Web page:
But that’s my trouble, he muttered to himself as he pulled the collar of his coat higher, I’m just too bloody conscientious for my own good.
‘OK son what have got’ he asked the young constable who was standing by Sandra’s car.
Constable Joe Collins had been amazed when he’d seen the Governor’s car pull into the rain soaked car park. Since when, he wondered, did a DI take an interest in a routine missing person?
‘The gentleman in the squad car is a Mr Cousins, he reported his wife as missing a few hours ago and when it got dark and she still hadn’t come home he thought he would go out looking for her himself. That’s when he found her car. He says that he hasn’t touched anything apart from the door handle. Surprised to see you here Gov, didn’t think that this would be a job for the CID.
‘Haven’t been with us long have you son?’
‘Nearly six months Gov, got a transfer down form the Met so that I could be nearer home. The wife’s just had our first sprog.’
‘Well if you’d been here a little longer than six months you’d have realised that the gentleman sitting in your squad car is ex – job. Ronny Cousins was my old DI’
Crushing his wet cigarette out under his foot, Lintott climbed into the patrol car next to his old colleague.
’I know, filthy habit, though, there are worse ones. Hello Ronny how are you feeling.’
‘How do you think I’m bloody feeling? My wife’s been missing since nine o’clock yesterday morning and I seem to be the only one out looking for her.’ Snapped Ronny ‘Or do you think that I should have stayed at home waiting by the phone all bloody night?’
‘No, in your position I’d had probably done the same.’
Slipping a piece of nicotine gum in to his mouth Lintott settled himself next to his old Governor and pulled out a battered notebook from his coat pocket. ‘When did you report Sandra missing?’
Knowing that it was futile to try and hurry the system, Ronny tried to suppress his growing frustration and started to retell his story for the umpteenth time that day. How could he explain that nothing had seemed wrong that morning? Sandra might have been a bit distracted but no more than usual. She’d left for work and then just disappeared.
‘Sir’ PC Collins was tapping on the window.
Reluctant to leave the warmth of the patrol car, Lintott eased himself out and followed the constable over to the abandoned Ka. Battling against the driving rain sergeant Phil Jones was pointing his heavy duty flash light inside the small car.
‘Looks like somebody got out in a hurry. The keys are still I the ignition and down there in front of the passenger seat looks like a handbag. Lucky it’s such a bad night, had it been dry the local lads would have had it away.’
Lintott reached across the sergeant and lifted out the leather handbag.
‘That’s Sandra’s bag.’ Ronny had joined the team at his wife’s car ‘I bought it for her last Christmas.’
Opening the bag Lintott’s heart sank as he spotted the mobile phone among the usual accumulation of things woman felt was necessary to carry around with them at all times.
‘Sarg get SOCO out to check the car over and Ronny I think you should get home now. Don’t worry when I’ve got things sorted out here I’ll come around. Do you want me to get someone to give you a lift home?’
‘No I don’t want a bloody lift. I want to get back to looking for my wife.’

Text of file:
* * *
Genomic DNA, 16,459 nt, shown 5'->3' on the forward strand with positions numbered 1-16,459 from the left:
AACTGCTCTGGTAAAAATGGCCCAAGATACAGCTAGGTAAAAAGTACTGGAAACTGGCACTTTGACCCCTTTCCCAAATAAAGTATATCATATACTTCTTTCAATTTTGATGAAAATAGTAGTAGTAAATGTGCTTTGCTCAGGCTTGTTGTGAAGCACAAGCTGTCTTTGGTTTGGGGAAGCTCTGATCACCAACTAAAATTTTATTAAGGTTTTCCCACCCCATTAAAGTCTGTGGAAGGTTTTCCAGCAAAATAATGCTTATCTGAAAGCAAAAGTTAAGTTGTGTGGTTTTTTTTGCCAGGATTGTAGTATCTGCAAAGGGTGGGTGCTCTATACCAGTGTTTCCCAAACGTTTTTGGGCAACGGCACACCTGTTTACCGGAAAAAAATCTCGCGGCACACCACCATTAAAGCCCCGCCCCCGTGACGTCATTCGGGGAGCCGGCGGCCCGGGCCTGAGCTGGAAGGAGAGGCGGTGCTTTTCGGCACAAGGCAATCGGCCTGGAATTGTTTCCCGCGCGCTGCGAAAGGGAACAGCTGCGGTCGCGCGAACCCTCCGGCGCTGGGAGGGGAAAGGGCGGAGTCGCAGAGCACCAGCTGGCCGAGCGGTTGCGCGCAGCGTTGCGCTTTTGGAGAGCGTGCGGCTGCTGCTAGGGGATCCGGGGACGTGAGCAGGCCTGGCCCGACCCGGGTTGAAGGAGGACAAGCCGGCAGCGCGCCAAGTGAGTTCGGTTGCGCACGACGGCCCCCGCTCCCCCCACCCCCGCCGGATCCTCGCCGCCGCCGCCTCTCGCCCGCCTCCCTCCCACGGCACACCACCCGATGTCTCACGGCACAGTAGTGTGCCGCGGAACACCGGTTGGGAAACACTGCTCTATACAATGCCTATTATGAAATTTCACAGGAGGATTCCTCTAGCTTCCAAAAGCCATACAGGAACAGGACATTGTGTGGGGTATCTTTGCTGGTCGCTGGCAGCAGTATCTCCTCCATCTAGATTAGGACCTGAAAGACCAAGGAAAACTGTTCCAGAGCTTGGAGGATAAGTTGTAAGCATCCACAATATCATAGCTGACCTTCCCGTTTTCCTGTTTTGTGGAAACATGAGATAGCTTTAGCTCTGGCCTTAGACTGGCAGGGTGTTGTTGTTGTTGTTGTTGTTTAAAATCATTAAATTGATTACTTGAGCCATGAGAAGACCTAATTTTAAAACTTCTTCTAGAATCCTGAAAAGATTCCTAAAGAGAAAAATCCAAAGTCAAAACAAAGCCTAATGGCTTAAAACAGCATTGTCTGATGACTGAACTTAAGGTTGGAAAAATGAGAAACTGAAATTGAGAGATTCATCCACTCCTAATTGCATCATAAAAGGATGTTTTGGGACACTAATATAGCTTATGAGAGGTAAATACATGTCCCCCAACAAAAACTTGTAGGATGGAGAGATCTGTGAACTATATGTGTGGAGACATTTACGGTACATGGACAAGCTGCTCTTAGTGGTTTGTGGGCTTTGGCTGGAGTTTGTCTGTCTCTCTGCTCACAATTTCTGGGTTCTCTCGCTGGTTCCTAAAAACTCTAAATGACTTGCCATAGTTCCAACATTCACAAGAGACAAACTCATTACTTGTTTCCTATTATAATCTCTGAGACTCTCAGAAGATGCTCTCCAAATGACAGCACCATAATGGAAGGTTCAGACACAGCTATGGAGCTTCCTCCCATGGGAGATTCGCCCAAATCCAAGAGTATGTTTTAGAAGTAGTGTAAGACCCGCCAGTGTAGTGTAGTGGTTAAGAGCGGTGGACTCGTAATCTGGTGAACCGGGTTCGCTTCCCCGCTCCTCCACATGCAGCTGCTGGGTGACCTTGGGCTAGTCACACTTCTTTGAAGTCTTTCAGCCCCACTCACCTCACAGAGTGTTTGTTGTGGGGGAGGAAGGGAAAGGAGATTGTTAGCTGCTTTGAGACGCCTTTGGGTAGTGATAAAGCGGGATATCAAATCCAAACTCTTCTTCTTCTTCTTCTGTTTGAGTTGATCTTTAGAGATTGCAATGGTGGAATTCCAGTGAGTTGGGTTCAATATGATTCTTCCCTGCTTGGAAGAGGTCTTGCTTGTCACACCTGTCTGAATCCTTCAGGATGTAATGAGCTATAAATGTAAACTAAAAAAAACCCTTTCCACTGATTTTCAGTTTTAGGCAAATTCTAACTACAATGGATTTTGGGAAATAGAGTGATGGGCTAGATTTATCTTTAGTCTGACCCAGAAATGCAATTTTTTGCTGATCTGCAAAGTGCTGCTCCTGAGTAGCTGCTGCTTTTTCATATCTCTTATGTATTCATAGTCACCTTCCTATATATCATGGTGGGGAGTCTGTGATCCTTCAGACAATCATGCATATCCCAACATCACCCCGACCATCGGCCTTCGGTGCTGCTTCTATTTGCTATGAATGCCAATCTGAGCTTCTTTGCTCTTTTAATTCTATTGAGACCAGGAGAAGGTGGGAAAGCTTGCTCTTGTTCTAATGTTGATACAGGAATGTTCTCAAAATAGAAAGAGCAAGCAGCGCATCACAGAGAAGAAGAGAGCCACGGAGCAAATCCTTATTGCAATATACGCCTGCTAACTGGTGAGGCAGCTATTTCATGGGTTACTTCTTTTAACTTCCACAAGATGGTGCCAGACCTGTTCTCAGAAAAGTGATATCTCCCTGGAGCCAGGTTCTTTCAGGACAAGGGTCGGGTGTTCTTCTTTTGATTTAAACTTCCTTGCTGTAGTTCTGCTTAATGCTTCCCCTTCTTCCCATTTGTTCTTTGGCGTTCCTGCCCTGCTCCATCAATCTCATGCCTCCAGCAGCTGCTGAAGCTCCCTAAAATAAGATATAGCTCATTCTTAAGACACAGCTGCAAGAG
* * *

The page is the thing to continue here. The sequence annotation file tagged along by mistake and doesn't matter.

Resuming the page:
‘Ronny’ sighed Lintott as he grabbed his arm ’its pitch black mate. There’s no way we could see anything on the beach tonight. We’re going to have to wait ‘till morning.’
Shrugging off his friends grip, Ronny walked back to his car.
‘First light Geoff, I’ll be back.’
Watching Ronny’s car screech away down the coast road, Lintott leaned into his car and radioed for a message to be sent out to his boss. This was no longer just a runaway wife, and he would need all the help he could get if this wasn’t going to turn into a total nightmare.
Tuesday, May 5, 2009
Ronny stood in the kitchen with the silent phone in his trembling hand.
‘Any luck with the hospitals?’ asked George as he walked in from the garden
‘Luck?’ asked Ronny staring at his son as if he were a stranger ‘Just how fucking lucky do you think it’d be to find out that my wife was lying in a hospital bed? Jesus Christ you don’t have a fucking clue?’ he screamed.
‘No you’re right Dad, I don’t. Why is it you’re so convinced that something bad has happened to her?’ shouted George
‘Statistics son, do you know how many people go missing every year? No? Well it’s over 200,000 and that’s just the ones that are reported. I can’t begin to tell you how many people go missing and are never found. Sure some don’t want to be found, some are running away from violent partners or abusive relationships. Some run away because they can’t cope any more, they are up to their eyes in debt and it seems easier to run away from the problem and start again somewhere where nobody knows them. Some people run away to be with a new lover, they leave their old lives behind and set up again with no baggage. Do you want me to carry on?’ he yelled at his silent son. ‘Shall I tell you about the misery that some of them leave behind? Husband, wives, kids, who cry themselves to sleep night after night, month after month, year after fucking year. And that’s just the runways; there are others who don’t have any say in the matter. They’re the ones who have been in an accident or worse. They’re the one’s who will never come home.’
Ronny threw the phone and poured himself a Scotch from the open bottle on the kitchen table. Swallowing an inch of the amber liquor he looked at his son standing there with his head bowed.